S.A. Step Two – I CHOOSE.

I choose to be well. I take full responsibility for my choices and
realize the choices I make directly influence the quality of my days.
Many people with schizophrenia don’t realize that they have choices
bearing on their illness. Senior members of SA try to encourage new
members to fully grasp their choices. The primary alternative is a
conscious decision to get better.

To choose to be well may involve cooperating with a psychiatrist or a
psychotherapist, listening to what they say and adhering to their
advice. Another choice maybe to recognize the need to take the
medication that helps so many people with schizophrenia. To choose to
be well may also require the patient to acknowledge that, at some
point during his or her recovery, there may be setbacks and
re-hospitalization may be necessary.

The decision to be well may mean different things to different people.
A person with schizophrenia in the “back wards” of a state psychiatric
hospital is no more responsible for his or her illness than others and
he or she may be so overwhelmed with symptoms (such as voices) that
personal choice is limited.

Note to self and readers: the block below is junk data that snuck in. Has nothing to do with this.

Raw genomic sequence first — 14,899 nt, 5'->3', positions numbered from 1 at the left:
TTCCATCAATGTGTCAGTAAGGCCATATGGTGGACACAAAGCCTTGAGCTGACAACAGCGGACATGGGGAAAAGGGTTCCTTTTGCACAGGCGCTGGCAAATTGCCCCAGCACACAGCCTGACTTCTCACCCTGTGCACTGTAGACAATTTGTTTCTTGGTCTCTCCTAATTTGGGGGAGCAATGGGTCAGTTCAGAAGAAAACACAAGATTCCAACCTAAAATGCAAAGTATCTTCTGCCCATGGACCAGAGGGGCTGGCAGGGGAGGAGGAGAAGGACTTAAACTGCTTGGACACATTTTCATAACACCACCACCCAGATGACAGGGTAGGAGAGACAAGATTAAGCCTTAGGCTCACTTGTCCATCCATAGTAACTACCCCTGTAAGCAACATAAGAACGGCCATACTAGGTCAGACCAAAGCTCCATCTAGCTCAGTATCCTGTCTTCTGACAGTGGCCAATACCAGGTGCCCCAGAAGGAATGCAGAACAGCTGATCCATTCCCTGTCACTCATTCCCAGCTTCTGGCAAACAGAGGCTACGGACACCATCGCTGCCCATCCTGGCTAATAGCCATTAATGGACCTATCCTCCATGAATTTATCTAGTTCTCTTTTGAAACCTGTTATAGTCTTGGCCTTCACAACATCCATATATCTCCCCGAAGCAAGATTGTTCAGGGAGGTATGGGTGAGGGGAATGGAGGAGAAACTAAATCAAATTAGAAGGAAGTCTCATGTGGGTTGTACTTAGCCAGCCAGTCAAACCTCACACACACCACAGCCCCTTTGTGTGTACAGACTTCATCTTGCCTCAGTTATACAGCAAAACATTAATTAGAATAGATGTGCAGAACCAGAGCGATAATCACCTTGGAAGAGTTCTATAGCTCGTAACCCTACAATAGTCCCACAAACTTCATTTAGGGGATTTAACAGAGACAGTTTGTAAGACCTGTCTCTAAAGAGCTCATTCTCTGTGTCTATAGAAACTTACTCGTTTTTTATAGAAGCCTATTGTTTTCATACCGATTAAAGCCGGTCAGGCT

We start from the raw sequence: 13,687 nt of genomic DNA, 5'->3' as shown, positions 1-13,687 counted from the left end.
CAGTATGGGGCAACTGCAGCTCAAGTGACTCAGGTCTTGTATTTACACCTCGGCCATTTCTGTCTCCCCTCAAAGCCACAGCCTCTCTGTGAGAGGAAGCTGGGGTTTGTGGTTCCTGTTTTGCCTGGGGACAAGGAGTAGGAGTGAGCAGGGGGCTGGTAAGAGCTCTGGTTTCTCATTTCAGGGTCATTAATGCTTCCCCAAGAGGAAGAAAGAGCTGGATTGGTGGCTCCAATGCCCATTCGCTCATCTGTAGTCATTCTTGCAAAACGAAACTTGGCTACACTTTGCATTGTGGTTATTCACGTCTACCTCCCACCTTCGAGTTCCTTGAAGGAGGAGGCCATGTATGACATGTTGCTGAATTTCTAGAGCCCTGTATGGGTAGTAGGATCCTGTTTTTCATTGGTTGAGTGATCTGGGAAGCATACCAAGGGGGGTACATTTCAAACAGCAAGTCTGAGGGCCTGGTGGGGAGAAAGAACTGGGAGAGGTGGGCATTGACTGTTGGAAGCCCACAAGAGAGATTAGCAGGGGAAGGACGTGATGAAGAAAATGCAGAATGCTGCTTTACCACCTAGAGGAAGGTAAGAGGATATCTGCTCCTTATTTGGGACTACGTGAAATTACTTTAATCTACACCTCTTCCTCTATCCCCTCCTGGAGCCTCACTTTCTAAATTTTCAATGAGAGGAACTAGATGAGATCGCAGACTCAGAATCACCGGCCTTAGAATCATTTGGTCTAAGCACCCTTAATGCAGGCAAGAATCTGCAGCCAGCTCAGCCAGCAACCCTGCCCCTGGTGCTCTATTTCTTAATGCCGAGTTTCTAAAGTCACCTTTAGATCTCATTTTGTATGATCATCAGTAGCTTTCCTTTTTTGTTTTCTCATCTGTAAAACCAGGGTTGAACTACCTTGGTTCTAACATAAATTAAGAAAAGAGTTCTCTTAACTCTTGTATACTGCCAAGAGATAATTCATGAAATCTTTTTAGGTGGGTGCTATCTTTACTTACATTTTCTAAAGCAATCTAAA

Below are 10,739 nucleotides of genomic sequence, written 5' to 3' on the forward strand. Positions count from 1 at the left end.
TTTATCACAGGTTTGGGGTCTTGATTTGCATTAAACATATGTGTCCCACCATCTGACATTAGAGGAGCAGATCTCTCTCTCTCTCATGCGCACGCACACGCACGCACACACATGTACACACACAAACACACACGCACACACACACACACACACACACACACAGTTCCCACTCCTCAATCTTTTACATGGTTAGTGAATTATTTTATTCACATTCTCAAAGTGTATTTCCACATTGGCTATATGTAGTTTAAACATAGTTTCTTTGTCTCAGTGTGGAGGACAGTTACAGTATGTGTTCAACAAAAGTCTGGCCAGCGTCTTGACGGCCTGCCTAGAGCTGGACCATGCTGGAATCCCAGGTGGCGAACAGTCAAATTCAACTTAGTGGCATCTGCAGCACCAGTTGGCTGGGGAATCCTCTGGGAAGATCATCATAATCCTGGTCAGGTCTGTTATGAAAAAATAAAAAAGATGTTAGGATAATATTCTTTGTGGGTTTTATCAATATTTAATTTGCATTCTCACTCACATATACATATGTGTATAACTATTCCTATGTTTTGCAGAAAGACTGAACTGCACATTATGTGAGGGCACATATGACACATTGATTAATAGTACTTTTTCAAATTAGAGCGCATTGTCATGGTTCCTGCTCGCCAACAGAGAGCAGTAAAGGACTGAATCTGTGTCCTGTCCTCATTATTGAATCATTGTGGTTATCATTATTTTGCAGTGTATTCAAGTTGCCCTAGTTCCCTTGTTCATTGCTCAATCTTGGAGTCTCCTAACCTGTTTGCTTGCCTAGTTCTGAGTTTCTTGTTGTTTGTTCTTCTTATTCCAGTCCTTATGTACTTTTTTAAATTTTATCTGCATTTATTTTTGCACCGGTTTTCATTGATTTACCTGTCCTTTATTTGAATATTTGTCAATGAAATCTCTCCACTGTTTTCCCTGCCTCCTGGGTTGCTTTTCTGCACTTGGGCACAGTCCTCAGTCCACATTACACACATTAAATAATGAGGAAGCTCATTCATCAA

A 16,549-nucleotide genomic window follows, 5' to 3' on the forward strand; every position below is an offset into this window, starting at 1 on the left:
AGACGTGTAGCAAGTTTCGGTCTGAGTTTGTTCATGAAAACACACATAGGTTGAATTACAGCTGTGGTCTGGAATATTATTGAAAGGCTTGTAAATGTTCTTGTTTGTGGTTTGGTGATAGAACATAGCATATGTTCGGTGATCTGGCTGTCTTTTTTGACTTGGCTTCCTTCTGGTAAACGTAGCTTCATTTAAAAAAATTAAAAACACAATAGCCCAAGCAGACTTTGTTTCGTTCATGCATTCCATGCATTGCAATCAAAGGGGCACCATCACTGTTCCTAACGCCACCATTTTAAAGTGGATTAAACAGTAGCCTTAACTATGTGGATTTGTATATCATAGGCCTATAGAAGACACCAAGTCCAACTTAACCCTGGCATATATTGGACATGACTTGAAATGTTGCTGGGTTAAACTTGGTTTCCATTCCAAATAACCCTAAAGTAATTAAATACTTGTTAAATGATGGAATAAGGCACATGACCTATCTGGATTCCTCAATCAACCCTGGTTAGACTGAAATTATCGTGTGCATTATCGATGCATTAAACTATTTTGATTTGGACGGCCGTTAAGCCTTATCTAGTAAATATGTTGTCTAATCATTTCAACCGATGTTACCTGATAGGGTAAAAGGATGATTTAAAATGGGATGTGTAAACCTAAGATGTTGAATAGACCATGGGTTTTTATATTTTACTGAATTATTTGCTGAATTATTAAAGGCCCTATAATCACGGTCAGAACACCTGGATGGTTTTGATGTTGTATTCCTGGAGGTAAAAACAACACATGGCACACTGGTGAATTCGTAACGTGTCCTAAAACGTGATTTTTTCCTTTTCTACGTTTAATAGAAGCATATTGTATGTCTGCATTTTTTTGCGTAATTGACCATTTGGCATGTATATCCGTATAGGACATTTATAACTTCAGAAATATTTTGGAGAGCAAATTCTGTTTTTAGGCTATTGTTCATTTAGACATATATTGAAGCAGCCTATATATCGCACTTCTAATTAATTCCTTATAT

Yet, SA encourages such a patient to make the best of his or her
circumstances, to make choices that would influence the quality of his
or her days. This might involve avoiding behaviors that would lead to
the patient being placed in seclusion in a locked room or to being
placed in restraints. We encourage behaviors that would lead to
granting of special passes to the patient, such as a grounds card,
enabling the patient to get out of the ward and into the sunlight.

One of the principles of Schizophrenics Anonymous is that, although we
may not be responsible for symptoms, we are responsible for our
responses. For those ready to accept the responsibility, comes the
satisfaction of having increased control on one’s own life and future.

SOURCE S.A. Blue Booklet (program text, first published in 1989)

Disclaimer: Neither SARDAA nor SA, assume any legal liability, responsibility nor does inclusion of articles or comments constitute or imply its endorsement, recommendation, or favoring for the accuracy, completeness, or usefulness of any information, product or process disclosed in the blog.

Stress Management, part #5

Herbert Benson in his Wellness Book references the work of Robert Yerkes and John Dodson of Harvard University, who showed that increases in stress and anxiety produce increases in performance and efficiency, but not indefinitely. And if the increases in stress and anxiety are hiked more and more past a certain point, performance and efficiency decline or are even diminished significantly.

The idea is to develop positive approaches to stress in order to increase the chances to adapt better to it. Susanne Kobasa, a psychologist at the University of Chicago, has shown that some persons are less vulnerable to stress–they have stress-hardy characteristics.

Benson lists four of these stress hardy traits–what he called the Four C’s: control, challenge, commitment, and closeness. Here are elements of stress-hardy people:

Control–the ability to make lasting personal choices and influence personal environment